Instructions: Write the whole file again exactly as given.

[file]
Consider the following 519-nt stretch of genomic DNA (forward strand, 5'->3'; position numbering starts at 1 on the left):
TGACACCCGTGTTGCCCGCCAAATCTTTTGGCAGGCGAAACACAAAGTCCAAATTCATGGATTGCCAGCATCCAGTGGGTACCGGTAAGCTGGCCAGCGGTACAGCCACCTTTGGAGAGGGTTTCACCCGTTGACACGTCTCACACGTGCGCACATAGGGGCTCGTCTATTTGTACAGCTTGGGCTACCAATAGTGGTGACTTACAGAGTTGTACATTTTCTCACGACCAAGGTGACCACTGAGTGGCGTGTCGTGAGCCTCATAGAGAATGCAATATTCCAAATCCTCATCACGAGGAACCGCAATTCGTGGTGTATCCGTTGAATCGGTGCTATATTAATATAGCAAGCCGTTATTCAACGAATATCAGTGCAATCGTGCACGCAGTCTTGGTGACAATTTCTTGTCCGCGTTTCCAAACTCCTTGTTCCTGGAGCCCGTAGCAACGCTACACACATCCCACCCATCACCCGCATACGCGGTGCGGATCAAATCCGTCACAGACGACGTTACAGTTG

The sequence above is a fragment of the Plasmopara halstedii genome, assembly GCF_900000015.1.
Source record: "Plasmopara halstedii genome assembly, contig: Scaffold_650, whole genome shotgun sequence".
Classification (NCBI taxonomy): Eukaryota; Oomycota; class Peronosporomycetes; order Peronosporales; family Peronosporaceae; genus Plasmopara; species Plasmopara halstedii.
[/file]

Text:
Consider the following 519-nt stretch of genomic DNA (forward strand, 5'->3'; position numbering starts at 1 on the left):
TGACACCCGTGTTGCCCGCCAAATCTTTTGGCAGGCGAAACACAAAGTCCAAATTCATGGATTGCCAGCATCCAGTGGGTACCGGTAAGCTGGCCAGCGGTACAGCCACCTTTGGAGAGGGTTTCACCCGTTGACACGTCTCACACGTGCGCACATAGGGGCTCGTCTATTTGTACAGCTTGGGCTACCAATAGTGGTGACTTACAGAGTTGTACATTTTCTCACGACCAAGGTGACCACTGAGTGGCGTGTCGTGAGCCTCATAGAGAATGCAATATTCCAAATCCTCATCACGAGGAACCGCAATTCGTGGTGTATCCGTTGAATCGGTGCTATATTAATATAGCAAGCCGTTATTCAACGAATATCAGTGCAATCGTGCACGCAGTCTTGGTGACAATTTCTTGTCCGCGTTTCCAAACTCCTTGTTCCTGGAGCCCGTAGCAACGCTACACACATCCCACCCATCACCCGCATACGCGGTGCGGATCAAATCCGTCACAGACGACGTTACAGTTG

The sequence above is a fragment of the Plasmopara halstedii genome, assembly GCF_900000015.1.
Source record: "Plasmopara halstedii genome assembly, contig: Scaffold_650, whole genome shotgun sequence".
Classification (NCBI taxonomy): Eukaryota; Oomycota; class Peronosporomycetes; order Peronosporales; family Peronosporaceae; genus Plasmopara; species Plasmopara halstedii.